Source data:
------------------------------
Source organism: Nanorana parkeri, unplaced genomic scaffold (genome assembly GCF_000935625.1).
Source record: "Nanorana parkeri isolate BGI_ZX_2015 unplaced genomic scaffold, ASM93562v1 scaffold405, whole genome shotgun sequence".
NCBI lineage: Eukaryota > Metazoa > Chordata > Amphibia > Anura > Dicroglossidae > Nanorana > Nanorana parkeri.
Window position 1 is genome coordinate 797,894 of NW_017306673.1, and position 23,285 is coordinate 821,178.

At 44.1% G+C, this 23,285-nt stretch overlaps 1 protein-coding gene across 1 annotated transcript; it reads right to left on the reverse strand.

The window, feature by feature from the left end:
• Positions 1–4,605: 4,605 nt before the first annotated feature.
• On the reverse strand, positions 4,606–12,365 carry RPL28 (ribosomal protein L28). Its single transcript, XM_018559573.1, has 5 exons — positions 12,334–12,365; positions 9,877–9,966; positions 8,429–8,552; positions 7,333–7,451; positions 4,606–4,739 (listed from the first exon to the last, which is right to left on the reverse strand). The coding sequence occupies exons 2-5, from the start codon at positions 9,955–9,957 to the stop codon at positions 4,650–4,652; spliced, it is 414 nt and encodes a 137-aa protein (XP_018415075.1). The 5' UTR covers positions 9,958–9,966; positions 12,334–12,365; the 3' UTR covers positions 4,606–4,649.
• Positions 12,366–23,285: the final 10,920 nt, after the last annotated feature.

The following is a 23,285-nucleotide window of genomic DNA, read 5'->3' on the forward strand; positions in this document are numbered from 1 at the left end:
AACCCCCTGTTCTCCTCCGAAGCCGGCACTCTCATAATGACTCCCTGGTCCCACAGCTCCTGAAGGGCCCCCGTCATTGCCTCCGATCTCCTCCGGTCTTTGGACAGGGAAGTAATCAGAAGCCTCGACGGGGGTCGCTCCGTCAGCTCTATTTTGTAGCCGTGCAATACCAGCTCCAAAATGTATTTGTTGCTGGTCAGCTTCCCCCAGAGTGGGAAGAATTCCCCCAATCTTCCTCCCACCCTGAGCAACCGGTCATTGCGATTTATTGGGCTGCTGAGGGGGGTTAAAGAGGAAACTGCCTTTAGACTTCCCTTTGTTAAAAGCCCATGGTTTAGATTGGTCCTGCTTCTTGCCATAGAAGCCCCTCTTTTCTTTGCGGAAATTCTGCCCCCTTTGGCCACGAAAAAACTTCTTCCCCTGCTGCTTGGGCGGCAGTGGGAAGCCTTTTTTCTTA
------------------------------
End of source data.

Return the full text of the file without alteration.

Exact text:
Source organism: Nanorana parkeri, unplaced genomic scaffold (genome assembly GCF_000935625.1).
Source record: "Nanorana parkeri isolate BGI_ZX_2015 unplaced genomic scaffold, ASM93562v1 scaffold405, whole genome shotgun sequence".
NCBI lineage: Eukaryota > Metazoa > Chordata > Amphibia > Anura > Dicroglossidae > Nanorana > Nanorana parkeri.
Window position 1 is genome coordinate 797,894 of NW_017306673.1, and position 23,285 is coordinate 821,178.

At 44.1% G+C, this 23,285-nt stretch overlaps 1 protein-coding gene across 1 annotated transcript; it reads right to left on the reverse strand.

The window, feature by feature from the left end:
• Positions 1–4,605: 4,605 nt before the first annotated feature.
• On the reverse strand, positions 4,606–12,365 carry RPL28 (ribosomal protein L28). Its single transcript, XM_018559573.1, has 5 exons — positions 12,334–12,365; positions 9,877–9,966; positions 8,429–8,552; positions 7,333–7,451; positions 4,606–4,739 (listed from the first exon to the last, which is right to left on the reverse strand). The coding sequence occupies exons 2-5, from the start codon at positions 9,955–9,957 to the stop codon at positions 4,650–4,652; spliced, it is 414 nt and encodes a 137-aa protein (XP_018415075.1). The 5' UTR covers positions 9,958–9,966; positions 12,334–12,365; the 3' UTR covers positions 4,606–4,649.
• Positions 12,366–23,285: the final 10,920 nt, after the last annotated feature.

The following is a 23,285-nucleotide window of genomic DNA, read 5'->3' on the forward strand; positions in this document are numbered from 1 at the left end:
AACCCCCTGTTCTCCTCCGAAGCCGGCACTCTCATAATGACTCCCTGGTCCCACAGCTCCTGAAGGGCCCCCGTCATTGCCTCCGATCTCCTCCGGTCTTTGGACAGGGAAGTAATCAGAAGCCTCGACGGGGGTCGCTCCGTCAGCTCTATTTTGTAGCCGTGCAATACCAGCTCCAAAATGTATTTGTTGCTGGTCAGCTTCCCCCAGAGTGGGAAGAATTCCCCCAATCTTCCTCCCACCCTGAGCAACCGGTCATTGCGATTTATTGGGCTGCTGAGGGGGGTTAAAGAGGAAACTGCCTTTAGACTTCCCTTTGTTAAAAGCCCATGGTTTAGATTGGTCCTGCTTCTTGCCATAGAAGCCCCTCTTTTCTTTGCGGAAATTCTGCCCCCTTTGGCCACGAAAAAACTTCTTCCCCTGCTGCTTGGGCGGCAGTGGGAAGCCTTTTTTCTTA